Saturday, December 24, 2011
Lindsey Sullivan (J.D. 2011, Northwestern), Note, Tax Accrual Workpapers and Textron: Is Litigation Strategy No Longer Protected?, 105 Nw. U. L. Rev. 919 (2011).
This Note argues that Textron allowed policy considerations to affect the outcome of the case without directly analyzing the competing objectives of the privilege. The work-product doctrine, like all privileges, attempts to strike a balance between enforcement and privacy, and the Textron decision was guided by the court’s desire to balance effective tax law enforcement by the IRS against the need for privacy to conduct detailed legal analysis of tax filings by corporate entities. Regardless of which objective one finds more important, the majority properly brought the policy discussion into the opinion. The majority failed, however, to explicitly balance these two objectives and to set out a framework for lower courts to follow.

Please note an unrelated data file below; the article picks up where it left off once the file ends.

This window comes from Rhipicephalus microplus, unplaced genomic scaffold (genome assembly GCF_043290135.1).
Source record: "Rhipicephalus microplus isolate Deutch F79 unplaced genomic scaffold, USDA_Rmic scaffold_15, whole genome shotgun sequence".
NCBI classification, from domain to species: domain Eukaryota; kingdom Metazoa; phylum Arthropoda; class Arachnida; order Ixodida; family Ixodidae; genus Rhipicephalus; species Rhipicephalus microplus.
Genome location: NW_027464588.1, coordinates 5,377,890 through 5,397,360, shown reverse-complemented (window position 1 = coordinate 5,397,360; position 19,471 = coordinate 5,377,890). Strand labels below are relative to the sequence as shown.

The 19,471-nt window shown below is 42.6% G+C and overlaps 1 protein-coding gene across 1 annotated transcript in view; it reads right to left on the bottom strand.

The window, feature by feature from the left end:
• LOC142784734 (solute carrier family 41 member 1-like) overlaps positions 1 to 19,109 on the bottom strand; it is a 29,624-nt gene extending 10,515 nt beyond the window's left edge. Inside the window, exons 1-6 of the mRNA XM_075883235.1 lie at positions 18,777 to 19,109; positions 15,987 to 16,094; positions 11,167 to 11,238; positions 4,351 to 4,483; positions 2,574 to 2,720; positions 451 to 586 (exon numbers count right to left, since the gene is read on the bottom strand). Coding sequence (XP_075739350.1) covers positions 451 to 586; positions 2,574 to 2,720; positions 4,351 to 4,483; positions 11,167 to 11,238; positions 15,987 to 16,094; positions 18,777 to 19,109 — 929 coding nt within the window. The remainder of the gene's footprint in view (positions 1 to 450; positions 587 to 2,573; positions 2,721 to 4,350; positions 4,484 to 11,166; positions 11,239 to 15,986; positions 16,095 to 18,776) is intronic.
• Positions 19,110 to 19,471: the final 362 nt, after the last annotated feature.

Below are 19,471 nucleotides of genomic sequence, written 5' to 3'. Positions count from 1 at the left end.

Part I takes a detailed look at tax accrual workpapers and explains the difficulty in applying the work-product doctrine to these documents. Part II discusses the history, background, and theoretical underpinning of the work-product doctrine, highlighting the circuit split related to the phrase “in anticipation of litigation.” Part III discusses the Textron holding in depth and, using the language and theories from the preceding sections, explains how the Textron court erred. Finally, Part IV argues that while the doctrine was applied incorrectly, the eventual outcome in Textron may have been correct in light of the policy considerations and practical concerns underlying the doctrine.
The Note concludes by arguing that, despite the alarm it has raised, Textron did not drastically change the work-product doctrine. Courts and litigants will be able to limit Textron’s impact by recognizing that the workproduct doctrine requires an explicit balancing between enforcement and privacy. Thus, happily, corporate counsel everywhere can relax their state of disbelief.